mock-reverential bow, and softly closed the
door after him. The poor girl had smiled
faintly at her brother's antics, and reflected
with interest his look of love.

'A kind-hearted fellow your brother
seems to be,' I said to her.


( That he is, sir,' she answered eagerly.
' A better brother never breathed. There
ain't many brothers that would burden
themselves with a poor helpless thing like


1 Have you been long an invalid ? '

1 Going on for four year I've been here
now, and instead of getting tired of me,
he's almost kinder to me than he was when
I first come.'

1 1 suppose he makes a good deal of
money ? '

' Yes, sir, sometimes he may make a
tidyish bit, but then most men wouldn't
think it was enough to divide between two ;
and sometimes it's very little indeed he
gets. Much or little, however, he will
make me take what I want, however lie's
off himself. And he don't sit moping as if
he was making a martyr of himself, but
seems merriest, I think, when he's worst


off. Of course, he does that to cheer me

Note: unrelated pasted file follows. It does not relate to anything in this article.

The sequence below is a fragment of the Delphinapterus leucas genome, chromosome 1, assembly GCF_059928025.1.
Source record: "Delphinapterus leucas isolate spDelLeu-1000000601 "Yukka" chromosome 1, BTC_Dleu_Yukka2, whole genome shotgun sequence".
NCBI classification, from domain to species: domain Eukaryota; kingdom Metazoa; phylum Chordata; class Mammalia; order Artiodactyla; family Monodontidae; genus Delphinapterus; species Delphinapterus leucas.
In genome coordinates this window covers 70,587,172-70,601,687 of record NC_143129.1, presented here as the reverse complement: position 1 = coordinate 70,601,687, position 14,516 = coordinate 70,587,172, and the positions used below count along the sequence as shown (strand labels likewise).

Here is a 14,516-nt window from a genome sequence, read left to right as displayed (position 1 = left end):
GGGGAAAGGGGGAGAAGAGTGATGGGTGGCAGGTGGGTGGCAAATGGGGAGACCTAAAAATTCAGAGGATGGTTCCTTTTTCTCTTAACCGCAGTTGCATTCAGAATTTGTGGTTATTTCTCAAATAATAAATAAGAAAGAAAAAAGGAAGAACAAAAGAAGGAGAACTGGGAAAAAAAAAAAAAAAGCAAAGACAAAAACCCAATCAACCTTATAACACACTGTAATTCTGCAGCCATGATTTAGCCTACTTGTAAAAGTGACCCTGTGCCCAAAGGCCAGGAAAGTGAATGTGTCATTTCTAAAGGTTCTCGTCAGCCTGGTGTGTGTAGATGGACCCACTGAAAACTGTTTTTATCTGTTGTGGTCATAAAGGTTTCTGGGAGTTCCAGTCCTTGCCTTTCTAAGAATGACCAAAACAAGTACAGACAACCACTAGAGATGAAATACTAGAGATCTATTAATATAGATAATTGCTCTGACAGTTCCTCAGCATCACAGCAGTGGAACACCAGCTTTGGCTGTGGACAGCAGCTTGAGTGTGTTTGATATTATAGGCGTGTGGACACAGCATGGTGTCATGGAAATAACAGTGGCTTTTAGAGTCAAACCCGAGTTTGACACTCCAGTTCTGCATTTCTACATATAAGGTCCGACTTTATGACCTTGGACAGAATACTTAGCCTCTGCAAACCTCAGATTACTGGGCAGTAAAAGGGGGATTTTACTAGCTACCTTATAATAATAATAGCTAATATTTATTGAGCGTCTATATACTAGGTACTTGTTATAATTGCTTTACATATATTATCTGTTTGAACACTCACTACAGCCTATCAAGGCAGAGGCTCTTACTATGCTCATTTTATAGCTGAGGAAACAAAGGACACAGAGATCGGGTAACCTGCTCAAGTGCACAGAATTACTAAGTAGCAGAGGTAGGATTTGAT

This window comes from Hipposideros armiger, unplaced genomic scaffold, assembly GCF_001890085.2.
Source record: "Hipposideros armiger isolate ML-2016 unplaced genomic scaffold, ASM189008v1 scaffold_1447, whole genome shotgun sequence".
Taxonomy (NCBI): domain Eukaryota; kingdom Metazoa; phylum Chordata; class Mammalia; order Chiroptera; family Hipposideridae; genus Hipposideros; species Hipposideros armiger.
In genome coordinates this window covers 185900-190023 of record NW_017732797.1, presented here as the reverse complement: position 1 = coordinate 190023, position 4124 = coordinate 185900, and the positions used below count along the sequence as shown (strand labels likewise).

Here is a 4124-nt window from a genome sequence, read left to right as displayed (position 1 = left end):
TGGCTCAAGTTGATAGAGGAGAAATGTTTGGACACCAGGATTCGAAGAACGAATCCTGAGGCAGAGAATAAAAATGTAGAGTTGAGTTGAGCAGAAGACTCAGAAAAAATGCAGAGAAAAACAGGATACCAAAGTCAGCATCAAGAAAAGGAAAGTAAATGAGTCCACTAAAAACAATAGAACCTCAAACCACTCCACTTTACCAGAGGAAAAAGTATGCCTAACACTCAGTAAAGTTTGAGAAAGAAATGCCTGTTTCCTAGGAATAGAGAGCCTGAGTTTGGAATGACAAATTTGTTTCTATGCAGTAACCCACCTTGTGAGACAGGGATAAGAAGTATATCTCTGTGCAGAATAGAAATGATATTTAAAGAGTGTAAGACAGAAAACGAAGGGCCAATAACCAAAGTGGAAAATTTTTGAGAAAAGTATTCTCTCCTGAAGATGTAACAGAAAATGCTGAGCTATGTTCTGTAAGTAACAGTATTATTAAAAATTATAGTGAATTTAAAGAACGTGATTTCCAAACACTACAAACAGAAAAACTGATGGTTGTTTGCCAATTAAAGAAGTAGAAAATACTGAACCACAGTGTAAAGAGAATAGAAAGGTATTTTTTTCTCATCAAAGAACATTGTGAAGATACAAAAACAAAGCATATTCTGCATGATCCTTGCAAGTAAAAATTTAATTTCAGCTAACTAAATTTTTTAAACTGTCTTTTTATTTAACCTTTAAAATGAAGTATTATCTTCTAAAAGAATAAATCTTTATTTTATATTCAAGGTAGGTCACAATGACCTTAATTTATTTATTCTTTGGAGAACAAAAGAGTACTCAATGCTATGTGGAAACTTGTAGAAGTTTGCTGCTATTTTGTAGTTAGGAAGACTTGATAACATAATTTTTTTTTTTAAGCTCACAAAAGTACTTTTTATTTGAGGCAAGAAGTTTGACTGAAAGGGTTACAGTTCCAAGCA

1 You must be very lonely here by

1 Not so very, for Tom makes me keep
a bird here he is by the bed though the
seed comes to more than he can well afford
in hard times. But he says I want a com-
panion, and a dear little chap Dick is.
Tom puts the cage by the bed before he
goes out, so that I can get at it, and when
I open the door, Dick '11 hop out and light
on my head, and then he'll fly about the
room, and then he'll fly back and perch on
the cage, and sing as if he'd burst himself.'

' It is astonishing how much cheerful-
ness one of these little mites can throw
round one.'

1 Yes ; and how wise Dick is ! As soon
as he sees that I want to go to sleep, he's
as mum as a mouse. He's a fond little


chap he nestles up to me like a child.
But he's twice as fond of Tom as he is of
me. Rare games they'll have when Tom
comes home. Dick maybe's been moping,
but he brightens up as soon as he hears
Tom's step, and hops away to hide.
" Tweet, tweet," he says, for all the world
like a child crying "Whoop," and then
there's a hunt and a chase, and when Tom's
penned Dick up in a corner, he'll ruffle up
his feathers and make believe to bite him,
and then he'll hop on his shoulder, and
walk up his fingers like a ladder, and let